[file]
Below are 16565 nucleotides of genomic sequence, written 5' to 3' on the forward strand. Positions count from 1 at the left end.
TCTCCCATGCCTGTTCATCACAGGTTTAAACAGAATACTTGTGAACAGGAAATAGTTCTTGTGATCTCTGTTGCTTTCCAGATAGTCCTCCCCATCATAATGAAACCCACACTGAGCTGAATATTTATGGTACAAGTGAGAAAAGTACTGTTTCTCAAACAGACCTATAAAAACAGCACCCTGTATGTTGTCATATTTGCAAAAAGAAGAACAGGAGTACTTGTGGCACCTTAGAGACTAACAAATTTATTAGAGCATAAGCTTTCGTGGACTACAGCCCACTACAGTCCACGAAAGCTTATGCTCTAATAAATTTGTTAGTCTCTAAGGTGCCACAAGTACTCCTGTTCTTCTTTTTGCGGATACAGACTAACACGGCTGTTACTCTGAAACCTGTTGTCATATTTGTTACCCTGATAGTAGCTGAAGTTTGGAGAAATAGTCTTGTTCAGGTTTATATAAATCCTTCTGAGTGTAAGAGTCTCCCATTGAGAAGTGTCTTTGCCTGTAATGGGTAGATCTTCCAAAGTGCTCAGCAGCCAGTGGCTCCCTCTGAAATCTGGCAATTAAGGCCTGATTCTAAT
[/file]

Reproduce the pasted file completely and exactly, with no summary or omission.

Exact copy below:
Below are 16565 nucleotides of genomic sequence, written 5' to 3' on the forward strand. Positions count from 1 at the left end.
TCTCCCATGCCTGTTCATCACAGGTTTAAACAGAATACTTGTGAACAGGAAATAGTTCTTGTGATCTCTGTTGCTTTCCAGATAGTCCTCCCCATCATAATGAAACCCACACTGAGCTGAATATTTATGGTACAAGTGAGAAAAGTACTGTTTCTCAAACAGACCTATAAAAACAGCACCCTGTATGTTGTCATATTTGCAAAAAGAAGAACAGGAGTACTTGTGGCACCTTAGAGACTAACAAATTTATTAGAGCATAAGCTTTCGTGGACTACAGCCCACTACAGTCCACGAAAGCTTATGCTCTAATAAATTTGTTAGTCTCTAAGGTGCCACAAGTACTCCTGTTCTTCTTTTTGCGGATACAGACTAACACGGCTGTTACTCTGAAACCTGTTGTCATATTTGTTACCCTGATAGTAGCTGAAGTTTGGAGAAATAGTCTTGTTCAGGTTTATATAAATCCTTCTGAGTGTAAGAGTCTCCCATTGAGAAGTGTCTTTGCCTGTAATGGGTAGATCTTCCAAAGTGCTCAGCAGCCAGTGGCTCCCTCTGAAATCTGGCAATTAAGGCCTGATTCTAAT